- Personal identity. An important source of meaning is actions or activities that “express the self.” But they are “mostly irrelevant” where happiness is concerned. Jon’s pull toward a different type of job was an expression of what had become most important to him.
How to Prioritize Meaning
The distinctions above provide guideposts on steering your professional life toward meaning, which, as research by psychologist Pninit Russo-Netzer found, can ultimately lead to happiness as well. Here are four practical steps you can take to bring more meaning into your work:
Work Paceteach To Be Happy Birthday Wishes
- Keep a journal of activities. Identify the projects and tasks you find deeply satisfying (as opposed to ones that gratify you in the short term). Do you feel fulfilled when making presentations to your clients, for example? Are you energized when mentoring and coaching junior employees, thinking about how your present efforts contribute positively to their future?
- Align your values and actions when choosing what to prioritize. If mentoring is linked with your personal identity and self-expression, make coaching part of your weekly activities. If self-development is a core value, incorporate daily rituals such as listening to podcasts, taking a course, or joining a mastermind group.
- Focus on relationships, not just deliverables. But as you do so, be intentional about how you go about it, remembering Baumeister’s finding that contributing to others’ well-being is strongly tied to experiencing meaning.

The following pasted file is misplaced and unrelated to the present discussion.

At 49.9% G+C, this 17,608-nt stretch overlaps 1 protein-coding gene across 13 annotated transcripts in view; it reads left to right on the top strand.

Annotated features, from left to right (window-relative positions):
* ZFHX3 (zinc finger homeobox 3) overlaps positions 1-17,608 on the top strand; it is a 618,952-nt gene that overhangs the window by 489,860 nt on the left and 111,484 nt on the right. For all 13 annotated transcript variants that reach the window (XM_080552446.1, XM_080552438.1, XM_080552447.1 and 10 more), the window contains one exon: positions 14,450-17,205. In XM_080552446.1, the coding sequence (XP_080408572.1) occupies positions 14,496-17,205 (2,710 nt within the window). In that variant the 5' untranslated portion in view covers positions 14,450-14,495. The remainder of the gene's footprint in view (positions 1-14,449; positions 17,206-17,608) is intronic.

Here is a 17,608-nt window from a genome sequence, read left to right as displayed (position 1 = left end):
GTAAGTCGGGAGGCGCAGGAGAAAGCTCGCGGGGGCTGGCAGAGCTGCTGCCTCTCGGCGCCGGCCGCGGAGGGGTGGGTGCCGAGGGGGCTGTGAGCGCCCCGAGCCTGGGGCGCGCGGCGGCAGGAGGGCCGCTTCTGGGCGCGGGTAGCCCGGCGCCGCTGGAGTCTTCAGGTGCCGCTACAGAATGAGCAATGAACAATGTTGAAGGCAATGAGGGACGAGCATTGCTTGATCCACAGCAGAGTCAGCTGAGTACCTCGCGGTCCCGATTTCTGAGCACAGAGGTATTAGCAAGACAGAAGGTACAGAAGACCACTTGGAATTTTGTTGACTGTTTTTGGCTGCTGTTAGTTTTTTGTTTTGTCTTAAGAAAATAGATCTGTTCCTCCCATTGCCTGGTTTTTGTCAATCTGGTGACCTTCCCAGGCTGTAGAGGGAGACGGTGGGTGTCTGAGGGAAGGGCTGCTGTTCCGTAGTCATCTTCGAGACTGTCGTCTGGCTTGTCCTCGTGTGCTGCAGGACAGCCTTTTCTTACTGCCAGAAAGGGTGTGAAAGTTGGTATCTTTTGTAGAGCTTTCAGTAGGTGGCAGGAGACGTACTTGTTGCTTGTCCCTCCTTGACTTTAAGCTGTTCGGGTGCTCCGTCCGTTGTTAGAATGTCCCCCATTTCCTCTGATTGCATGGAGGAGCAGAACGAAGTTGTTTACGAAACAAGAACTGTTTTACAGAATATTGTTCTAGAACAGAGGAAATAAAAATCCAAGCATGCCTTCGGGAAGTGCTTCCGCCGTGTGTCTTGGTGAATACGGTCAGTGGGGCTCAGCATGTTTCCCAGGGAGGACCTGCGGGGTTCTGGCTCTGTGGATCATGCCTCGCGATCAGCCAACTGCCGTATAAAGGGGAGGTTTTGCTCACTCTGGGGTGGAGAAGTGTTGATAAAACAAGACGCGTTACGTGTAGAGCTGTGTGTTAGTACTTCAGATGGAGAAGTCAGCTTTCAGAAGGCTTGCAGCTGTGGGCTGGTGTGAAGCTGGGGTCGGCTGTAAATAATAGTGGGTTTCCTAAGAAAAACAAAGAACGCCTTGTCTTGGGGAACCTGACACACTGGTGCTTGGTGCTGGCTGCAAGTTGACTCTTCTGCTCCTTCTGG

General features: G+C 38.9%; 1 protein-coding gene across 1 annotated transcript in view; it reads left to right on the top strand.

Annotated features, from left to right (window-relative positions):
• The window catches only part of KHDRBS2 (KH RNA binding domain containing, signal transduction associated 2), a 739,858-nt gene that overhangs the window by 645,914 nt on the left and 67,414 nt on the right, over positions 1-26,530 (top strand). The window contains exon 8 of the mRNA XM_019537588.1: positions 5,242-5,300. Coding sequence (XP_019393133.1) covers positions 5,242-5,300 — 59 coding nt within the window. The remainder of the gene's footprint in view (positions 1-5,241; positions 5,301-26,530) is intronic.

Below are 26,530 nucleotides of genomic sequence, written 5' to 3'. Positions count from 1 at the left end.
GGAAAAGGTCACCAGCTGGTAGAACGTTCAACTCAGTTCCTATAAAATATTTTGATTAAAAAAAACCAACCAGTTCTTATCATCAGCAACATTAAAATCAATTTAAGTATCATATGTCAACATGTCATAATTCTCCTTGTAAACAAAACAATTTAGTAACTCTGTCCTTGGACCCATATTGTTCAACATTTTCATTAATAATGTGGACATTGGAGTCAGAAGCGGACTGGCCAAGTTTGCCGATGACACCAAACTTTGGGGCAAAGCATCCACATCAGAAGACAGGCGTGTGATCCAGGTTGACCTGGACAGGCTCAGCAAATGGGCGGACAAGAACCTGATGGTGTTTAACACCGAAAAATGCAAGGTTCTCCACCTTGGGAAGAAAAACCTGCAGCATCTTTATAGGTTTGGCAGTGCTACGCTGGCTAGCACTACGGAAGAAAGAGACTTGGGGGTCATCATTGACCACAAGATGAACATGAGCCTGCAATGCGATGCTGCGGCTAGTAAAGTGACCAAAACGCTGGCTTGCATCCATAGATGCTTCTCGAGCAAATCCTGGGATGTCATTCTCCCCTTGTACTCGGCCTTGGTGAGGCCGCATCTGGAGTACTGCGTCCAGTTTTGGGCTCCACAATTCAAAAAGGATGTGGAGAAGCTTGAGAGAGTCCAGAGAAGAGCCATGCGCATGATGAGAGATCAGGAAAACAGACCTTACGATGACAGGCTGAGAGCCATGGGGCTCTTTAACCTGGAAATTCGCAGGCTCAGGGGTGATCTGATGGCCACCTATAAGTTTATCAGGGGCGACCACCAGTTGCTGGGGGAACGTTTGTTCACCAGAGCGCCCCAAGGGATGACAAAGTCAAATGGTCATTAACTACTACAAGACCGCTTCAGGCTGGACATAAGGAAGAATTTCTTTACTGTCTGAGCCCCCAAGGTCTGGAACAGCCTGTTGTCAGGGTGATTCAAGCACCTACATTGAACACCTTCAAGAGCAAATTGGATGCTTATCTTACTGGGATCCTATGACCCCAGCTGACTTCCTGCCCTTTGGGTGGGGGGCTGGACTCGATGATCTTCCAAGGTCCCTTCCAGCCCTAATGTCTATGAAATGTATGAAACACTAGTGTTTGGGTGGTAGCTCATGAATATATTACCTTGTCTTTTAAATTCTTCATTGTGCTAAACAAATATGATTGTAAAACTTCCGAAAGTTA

- Share “best-self” narratives with coworkers. In the spirit of helping others, assist people in identifying what types of activities lead them to authentic self-expression and meaning. In the bookAlive at Work, author Daniel Cable suggests having colleagues share stories of seeing one another at their best. You can do this for peers and ask them to return the favor.
Work Paceteach To Be Happy Birthday
Living with meaning and purpose may not make you happy — at least in the short term. It requires self-reflection, effort, and wrestling with issues that initially can be frustrating. But when you approach work situations mindfully, with an eye toward contributing to others while honoring your personal identity, you’ll find opportunities to practice the skills that help you find the intrinsic value in your work.